A Schelling focal point is a concept from game theory that allows two people unable to communicate with one another to coordinate a decision.
As an example, imagine that you are shown a series of four squares of different sizes; three red and one blue. You are asked to pick the square that your unknown partner will pick, with the assumption that if you pick the same you will both receive an award.
If you’re smart, you pick the blue square, because it most prominently signals singularity.
The idea is not purely academic. People use focal points all the time.
For instance, suppose you get separated in a Mall and have no way to contact a person. Assuming you don’t have any personal information about a person that allows you to guess where they would be, where do you go to meet them: in front of Sears, or in front of the central carousel? The carousel, obviously. It’s the blue square in an ocean of reds.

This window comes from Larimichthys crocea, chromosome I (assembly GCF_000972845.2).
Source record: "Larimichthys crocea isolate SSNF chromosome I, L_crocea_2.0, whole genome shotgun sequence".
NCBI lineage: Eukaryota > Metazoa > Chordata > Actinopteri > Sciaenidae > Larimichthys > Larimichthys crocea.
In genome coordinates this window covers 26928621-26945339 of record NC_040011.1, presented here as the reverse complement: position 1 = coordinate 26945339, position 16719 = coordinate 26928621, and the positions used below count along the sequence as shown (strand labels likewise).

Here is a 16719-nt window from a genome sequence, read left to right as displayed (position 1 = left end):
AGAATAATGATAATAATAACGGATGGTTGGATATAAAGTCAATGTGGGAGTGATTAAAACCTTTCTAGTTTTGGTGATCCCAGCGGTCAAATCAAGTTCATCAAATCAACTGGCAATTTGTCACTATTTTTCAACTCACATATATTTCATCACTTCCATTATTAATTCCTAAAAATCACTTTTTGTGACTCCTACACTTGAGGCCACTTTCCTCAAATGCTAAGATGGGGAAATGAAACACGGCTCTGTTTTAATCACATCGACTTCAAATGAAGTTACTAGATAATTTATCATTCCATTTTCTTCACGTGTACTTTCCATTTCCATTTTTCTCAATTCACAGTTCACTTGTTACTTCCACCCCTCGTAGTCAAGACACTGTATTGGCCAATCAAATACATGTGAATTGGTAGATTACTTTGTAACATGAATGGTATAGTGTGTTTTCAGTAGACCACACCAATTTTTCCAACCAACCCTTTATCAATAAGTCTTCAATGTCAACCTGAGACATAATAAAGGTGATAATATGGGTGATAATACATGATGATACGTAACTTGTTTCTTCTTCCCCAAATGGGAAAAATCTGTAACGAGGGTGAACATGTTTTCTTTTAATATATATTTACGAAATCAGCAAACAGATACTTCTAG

Suppose you are supposed to meet someone in New York you have never met, and somehow the instructions to meet get garbled. Could you meet them?
Schelling’s original examples involved something like two people told to find each other in New York. You might think this would be impossible, but people often succeed by choosing a psychologically salient time and place — say, the Empire State Building at noon. What’s interesting about this is that they may not even perceive this meeting point as a choice: person A has to do it because he or she thinks person B will do it, and vice versa. (Source)